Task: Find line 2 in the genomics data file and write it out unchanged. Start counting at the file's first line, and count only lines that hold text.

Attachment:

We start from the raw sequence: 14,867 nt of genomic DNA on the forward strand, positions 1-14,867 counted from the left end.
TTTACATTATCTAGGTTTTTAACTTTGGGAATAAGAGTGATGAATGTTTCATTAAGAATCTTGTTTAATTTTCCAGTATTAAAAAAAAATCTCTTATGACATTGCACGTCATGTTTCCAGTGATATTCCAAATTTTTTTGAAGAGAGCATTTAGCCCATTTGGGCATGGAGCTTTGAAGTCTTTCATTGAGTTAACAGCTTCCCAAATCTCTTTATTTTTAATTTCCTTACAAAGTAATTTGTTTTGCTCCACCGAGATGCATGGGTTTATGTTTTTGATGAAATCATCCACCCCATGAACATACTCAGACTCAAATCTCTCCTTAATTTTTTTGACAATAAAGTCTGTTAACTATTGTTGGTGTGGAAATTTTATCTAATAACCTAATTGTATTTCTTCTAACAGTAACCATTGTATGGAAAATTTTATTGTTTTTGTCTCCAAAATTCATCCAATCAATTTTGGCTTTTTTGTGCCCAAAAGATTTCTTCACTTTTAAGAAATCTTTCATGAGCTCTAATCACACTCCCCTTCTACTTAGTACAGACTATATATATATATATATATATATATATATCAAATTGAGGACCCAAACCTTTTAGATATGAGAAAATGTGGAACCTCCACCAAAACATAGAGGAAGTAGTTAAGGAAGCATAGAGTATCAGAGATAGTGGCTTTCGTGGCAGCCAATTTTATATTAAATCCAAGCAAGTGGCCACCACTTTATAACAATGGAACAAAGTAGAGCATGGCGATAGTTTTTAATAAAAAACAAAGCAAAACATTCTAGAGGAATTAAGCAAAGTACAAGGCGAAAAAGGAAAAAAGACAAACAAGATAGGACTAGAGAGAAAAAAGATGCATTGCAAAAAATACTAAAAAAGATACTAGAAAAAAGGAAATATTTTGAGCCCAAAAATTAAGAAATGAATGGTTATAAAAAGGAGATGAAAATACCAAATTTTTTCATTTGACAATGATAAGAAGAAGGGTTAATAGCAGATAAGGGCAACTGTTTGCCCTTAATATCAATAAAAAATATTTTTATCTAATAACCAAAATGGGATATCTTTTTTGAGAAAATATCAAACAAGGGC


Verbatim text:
TTTACATTATCTAGGTTTTTAACTTTGGGAATAAGAGTGATGAATGTTTCATTAAGAATCTTGTTTAATTTTCCAGTATTAAAAAAAAATCTCTTATGACATTGCACGTCATGTTTCCAGTGATATTCCAAATTTTTTTGAAGAGAGCATTTAGCCCATTTGGGCATGGAGCTTTGAAGTCTTTCATTGAGTTAACAGCTTCCCAAATCTCTTTATTTTTAATTTCCTTACAAAGTAATTTGTTTTGCTCCACCGAGATGCATGGGTTTATGTTTTTGATGAAATCATCCACCCCATGAACATACTCAGACTCAAATCTCTCCTTAATTTTTTTGACAATAAAGTCTGTTAACTATTGTTGGTGTGGAAATTTTATCTAATAACCTAATTGTATTTCTTCTAACAGTAACCATTGTATGGAAAATTTTATTGTTTTTGTCTCCAAAATTCATCCAATCAATTTTGGCTTTTTTGTGCCCAAAAGATTTCTTCACTTTTAAGAAATCTTTCATGAGCTCTAATCACACTCCCCTTCTACTTAGTACAGACTATATATATATATATATATATATATATATCAAATTGAGGACCCAAACCTTTTAGATATGAGAAAATGTGGAACCTCCACCAAAACATAGAGGAAGTAGTTAAGGAAGCATAGAGTATCAGAGATAGTGGCTTTCGTGGCAGCCAATTTTATATTAAATCCAAGCAAGTGGCCACCACTTTATAACAATGGAACAAAGTAGAGCATGGCGATAGTTTTTAATAAAAAACAAAGCAAAACATTCTAGAGGAATTAAGCAAAGTACAAGGCGAAAAAGGAAAAAAGACAAACAAGATAGGACTAGAGAGAAAAAAGATGCATTGCAAAAAATACTAAAAAAGATACTAGAAAAAAGGAAATATTTTGAGCCCAAAAATTAAGAAATGAATGGTTATAAAAAGGAGATGAAAATACCAAATTTTTTCATTTGACAATGATAAGAAGAAGGGTTAATAGCAGATAAGGGCAACTGTTTGCCCTTAATATCAATAAAAAATATTTTTATCTAATAACCAAAATGGGATATCTTTTTTGAGAAAATATCAAACAAGGGC